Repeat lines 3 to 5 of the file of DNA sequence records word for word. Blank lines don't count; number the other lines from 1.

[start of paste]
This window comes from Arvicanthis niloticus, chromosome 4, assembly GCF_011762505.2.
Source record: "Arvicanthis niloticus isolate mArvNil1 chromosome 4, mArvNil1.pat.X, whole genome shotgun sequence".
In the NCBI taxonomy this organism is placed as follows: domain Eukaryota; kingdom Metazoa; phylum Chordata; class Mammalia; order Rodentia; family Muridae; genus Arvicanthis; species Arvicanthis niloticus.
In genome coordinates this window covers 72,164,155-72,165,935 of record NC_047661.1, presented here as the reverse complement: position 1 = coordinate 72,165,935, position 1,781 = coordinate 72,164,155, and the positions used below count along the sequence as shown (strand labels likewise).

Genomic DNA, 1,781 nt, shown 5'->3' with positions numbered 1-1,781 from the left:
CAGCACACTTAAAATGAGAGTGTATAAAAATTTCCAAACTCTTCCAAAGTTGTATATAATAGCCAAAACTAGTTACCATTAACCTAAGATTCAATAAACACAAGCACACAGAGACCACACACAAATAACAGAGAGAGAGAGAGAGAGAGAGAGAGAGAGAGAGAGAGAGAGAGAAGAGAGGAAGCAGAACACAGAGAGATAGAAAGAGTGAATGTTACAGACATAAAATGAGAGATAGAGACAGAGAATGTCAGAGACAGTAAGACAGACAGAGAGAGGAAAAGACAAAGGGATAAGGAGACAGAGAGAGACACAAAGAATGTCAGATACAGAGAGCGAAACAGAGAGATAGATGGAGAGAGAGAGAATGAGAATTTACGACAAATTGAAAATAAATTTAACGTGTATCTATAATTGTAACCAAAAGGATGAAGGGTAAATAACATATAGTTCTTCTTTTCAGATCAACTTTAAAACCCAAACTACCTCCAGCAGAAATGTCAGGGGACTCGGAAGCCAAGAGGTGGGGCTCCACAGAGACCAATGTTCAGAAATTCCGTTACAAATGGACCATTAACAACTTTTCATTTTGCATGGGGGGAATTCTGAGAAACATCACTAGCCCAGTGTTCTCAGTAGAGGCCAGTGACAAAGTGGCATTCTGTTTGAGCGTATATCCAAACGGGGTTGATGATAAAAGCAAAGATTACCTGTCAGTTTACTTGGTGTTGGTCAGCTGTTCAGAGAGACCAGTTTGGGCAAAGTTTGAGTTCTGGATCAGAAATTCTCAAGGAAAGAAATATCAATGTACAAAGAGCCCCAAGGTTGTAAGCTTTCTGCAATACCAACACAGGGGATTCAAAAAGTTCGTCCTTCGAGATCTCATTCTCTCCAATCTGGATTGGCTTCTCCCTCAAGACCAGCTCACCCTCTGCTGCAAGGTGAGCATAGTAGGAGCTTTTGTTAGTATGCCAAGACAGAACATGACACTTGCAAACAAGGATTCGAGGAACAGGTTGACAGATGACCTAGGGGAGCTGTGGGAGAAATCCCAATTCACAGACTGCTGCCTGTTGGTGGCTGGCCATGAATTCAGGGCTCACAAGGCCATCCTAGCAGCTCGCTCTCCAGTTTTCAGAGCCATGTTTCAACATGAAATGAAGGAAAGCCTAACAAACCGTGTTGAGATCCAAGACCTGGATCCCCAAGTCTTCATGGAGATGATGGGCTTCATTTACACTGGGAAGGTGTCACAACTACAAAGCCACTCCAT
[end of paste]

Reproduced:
In the NCBI taxonomy this organism is placed as follows: domain Eukaryota; kingdom Metazoa; phylum Chordata; class Mammalia; order Rodentia; family Muridae; genus Arvicanthis; species Arvicanthis niloticus.
In genome coordinates this window covers 72,164,155-72,165,935 of record NC_047661.1, presented here as the reverse complement: position 1 = coordinate 72,165,935, position 1,781 = coordinate 72,164,155, and the positions used below count along the sequence as shown (strand labels likewise).

Genomic DNA, 1,781 nt, shown 5'->3' with positions numbered 1-1,781 from the left: